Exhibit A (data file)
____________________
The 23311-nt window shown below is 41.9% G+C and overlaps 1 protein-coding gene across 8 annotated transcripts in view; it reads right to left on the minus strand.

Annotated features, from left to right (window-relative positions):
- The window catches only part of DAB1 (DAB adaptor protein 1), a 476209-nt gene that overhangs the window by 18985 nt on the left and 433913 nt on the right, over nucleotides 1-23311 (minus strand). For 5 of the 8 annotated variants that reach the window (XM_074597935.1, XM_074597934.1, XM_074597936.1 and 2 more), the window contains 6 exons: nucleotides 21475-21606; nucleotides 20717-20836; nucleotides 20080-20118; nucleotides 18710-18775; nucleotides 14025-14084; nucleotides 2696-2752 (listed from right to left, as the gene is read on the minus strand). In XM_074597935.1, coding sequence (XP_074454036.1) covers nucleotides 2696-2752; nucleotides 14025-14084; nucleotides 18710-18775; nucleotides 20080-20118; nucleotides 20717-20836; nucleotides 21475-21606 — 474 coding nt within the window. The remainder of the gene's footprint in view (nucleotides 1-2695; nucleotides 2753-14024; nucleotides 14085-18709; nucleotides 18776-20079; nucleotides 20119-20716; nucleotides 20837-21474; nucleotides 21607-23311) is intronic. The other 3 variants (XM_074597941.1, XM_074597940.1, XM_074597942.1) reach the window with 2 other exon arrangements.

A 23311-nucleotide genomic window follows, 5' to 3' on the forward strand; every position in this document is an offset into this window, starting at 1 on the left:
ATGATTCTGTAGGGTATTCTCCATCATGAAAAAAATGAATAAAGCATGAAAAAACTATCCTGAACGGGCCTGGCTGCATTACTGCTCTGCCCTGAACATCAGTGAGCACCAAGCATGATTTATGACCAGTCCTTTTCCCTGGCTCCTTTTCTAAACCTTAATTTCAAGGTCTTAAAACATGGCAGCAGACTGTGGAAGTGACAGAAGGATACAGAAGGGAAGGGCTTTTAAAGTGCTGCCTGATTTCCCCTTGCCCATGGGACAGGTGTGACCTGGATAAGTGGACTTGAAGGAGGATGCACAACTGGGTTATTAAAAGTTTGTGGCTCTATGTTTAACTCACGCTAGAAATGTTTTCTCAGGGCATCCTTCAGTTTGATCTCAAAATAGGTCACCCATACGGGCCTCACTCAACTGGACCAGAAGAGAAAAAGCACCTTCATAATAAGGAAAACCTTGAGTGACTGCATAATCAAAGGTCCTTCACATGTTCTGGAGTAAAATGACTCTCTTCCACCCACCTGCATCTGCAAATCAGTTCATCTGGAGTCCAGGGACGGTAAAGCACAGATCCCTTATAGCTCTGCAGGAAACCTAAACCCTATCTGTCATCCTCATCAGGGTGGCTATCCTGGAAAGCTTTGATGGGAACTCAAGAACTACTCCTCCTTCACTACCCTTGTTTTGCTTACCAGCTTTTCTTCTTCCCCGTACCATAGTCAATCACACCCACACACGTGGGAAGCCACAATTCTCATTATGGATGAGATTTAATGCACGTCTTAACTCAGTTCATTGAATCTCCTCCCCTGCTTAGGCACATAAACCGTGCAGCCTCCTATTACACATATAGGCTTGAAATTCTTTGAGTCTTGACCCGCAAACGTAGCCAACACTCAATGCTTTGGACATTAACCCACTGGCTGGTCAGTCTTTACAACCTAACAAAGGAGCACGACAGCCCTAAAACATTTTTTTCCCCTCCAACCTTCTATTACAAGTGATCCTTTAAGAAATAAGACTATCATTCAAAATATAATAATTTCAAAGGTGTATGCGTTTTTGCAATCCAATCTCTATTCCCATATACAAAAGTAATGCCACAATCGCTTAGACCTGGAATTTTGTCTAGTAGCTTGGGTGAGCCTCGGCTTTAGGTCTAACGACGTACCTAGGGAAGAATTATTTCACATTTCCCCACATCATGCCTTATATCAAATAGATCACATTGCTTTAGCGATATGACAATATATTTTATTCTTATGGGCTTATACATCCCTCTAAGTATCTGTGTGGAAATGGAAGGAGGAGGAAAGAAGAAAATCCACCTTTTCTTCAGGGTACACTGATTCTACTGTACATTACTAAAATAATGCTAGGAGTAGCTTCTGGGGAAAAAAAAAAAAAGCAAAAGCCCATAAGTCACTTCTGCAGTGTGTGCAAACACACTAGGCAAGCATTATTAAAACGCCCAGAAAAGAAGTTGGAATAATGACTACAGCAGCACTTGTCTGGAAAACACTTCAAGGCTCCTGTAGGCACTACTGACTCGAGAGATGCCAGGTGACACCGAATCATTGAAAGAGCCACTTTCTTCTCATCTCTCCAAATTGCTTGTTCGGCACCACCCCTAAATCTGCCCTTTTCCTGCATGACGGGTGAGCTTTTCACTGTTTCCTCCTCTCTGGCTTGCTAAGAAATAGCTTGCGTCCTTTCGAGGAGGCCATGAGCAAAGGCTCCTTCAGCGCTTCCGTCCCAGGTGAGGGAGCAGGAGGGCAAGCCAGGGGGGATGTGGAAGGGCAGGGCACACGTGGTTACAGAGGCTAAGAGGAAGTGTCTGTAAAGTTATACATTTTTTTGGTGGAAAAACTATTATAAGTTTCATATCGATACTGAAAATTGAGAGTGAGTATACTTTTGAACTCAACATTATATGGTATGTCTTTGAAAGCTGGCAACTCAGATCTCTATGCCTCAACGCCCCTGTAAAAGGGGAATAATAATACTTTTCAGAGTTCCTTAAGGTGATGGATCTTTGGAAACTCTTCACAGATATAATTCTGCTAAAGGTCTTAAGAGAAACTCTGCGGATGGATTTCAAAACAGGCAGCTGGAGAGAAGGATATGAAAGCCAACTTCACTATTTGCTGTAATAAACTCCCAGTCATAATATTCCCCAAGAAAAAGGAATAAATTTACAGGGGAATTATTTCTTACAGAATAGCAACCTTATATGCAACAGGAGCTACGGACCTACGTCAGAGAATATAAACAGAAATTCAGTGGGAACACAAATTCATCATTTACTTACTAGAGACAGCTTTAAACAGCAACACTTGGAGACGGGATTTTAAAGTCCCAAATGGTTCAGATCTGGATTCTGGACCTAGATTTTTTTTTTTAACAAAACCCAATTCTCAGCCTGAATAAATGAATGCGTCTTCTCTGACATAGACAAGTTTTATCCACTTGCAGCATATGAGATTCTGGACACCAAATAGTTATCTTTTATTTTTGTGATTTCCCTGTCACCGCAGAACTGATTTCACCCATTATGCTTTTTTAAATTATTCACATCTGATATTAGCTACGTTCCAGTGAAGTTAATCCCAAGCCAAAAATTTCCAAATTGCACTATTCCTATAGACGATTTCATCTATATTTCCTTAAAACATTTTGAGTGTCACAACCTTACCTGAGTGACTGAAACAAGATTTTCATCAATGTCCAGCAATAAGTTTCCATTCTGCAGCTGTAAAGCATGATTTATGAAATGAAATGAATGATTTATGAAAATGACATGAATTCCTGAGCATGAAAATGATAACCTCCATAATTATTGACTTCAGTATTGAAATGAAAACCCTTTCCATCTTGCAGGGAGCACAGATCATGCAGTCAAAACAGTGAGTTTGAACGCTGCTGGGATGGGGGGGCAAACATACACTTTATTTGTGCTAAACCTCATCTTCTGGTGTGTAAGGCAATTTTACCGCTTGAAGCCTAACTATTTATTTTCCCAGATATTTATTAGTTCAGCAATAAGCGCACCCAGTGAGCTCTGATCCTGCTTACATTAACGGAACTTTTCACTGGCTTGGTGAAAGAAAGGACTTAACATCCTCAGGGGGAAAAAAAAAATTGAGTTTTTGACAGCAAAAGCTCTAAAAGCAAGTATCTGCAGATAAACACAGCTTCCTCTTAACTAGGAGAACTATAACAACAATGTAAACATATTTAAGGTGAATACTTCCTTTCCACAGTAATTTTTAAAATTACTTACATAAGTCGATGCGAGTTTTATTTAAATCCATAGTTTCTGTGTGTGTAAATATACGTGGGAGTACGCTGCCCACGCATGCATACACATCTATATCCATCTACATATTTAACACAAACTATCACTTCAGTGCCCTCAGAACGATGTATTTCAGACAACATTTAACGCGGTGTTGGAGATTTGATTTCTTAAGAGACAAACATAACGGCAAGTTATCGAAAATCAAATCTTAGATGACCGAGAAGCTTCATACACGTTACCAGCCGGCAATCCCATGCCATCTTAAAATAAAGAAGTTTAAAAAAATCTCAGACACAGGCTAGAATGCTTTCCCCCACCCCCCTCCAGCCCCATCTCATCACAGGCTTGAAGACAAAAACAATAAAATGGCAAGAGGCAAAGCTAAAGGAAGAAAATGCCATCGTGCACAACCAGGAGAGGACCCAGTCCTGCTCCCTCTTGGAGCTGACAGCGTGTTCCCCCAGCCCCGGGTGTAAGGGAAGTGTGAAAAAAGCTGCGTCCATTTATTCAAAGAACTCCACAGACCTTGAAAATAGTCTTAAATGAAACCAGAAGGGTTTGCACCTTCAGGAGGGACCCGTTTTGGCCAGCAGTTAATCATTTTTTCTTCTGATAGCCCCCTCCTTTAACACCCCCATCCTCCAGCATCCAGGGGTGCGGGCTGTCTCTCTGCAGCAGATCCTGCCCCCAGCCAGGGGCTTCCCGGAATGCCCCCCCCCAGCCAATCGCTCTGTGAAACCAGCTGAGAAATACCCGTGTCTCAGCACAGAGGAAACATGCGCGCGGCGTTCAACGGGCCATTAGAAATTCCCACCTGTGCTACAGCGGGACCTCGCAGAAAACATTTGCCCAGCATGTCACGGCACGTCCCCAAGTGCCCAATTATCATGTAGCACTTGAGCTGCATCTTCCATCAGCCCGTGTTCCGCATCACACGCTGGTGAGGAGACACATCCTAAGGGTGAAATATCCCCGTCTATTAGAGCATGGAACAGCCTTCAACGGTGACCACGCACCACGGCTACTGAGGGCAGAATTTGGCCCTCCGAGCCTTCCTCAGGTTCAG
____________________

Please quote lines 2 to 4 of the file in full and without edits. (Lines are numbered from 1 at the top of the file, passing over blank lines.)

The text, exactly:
Annotated features, from left to right (window-relative positions):
- The window catches only part of DAB1 (DAB adaptor protein 1), a 476209-nt gene that overhangs the window by 18985 nt on the left and 433913 nt on the right, over nucleotides 1-23311 (minus strand). For 5 of the 8 annotated variants that reach the window (XM_074597935.1, XM_074597934.1, XM_074597936.1 and 2 more), the window contains 6 exons: nucleotides 21475-21606; nucleotides 20717-20836; nucleotides 20080-20118; nucleotides 18710-18775; nucleotides 14025-14084; nucleotides 2696-2752 (listed from right to left, as the gene is read on the minus strand). In XM_074597935.1, coding sequence (XP_074454036.1) covers nucleotides 2696-2752; nucleotides 14025-14084; nucleotides 18710-18775; nucleotides 20080-20118; nucleotides 20717-20836; nucleotides 21475-21606 — 474 coding nt within the window. The remainder of the gene's footprint in view (nucleotides 1-2695; nucleotides 2753-14024; nucleotides 14085-18709; nucleotides 18776-20079; nucleotides 20119-20716; nucleotides 20837-21474; nucleotides 21607-23311) is intronic. The other 3 variants (XM_074597941.1, XM_074597940.1, XM_074597942.1) reach the window with 2 other exon arrangements.

A 23311-nucleotide genomic window follows, 5' to 3' on the forward strand; every position in this document is an offset into this window, starting at 1 on the left: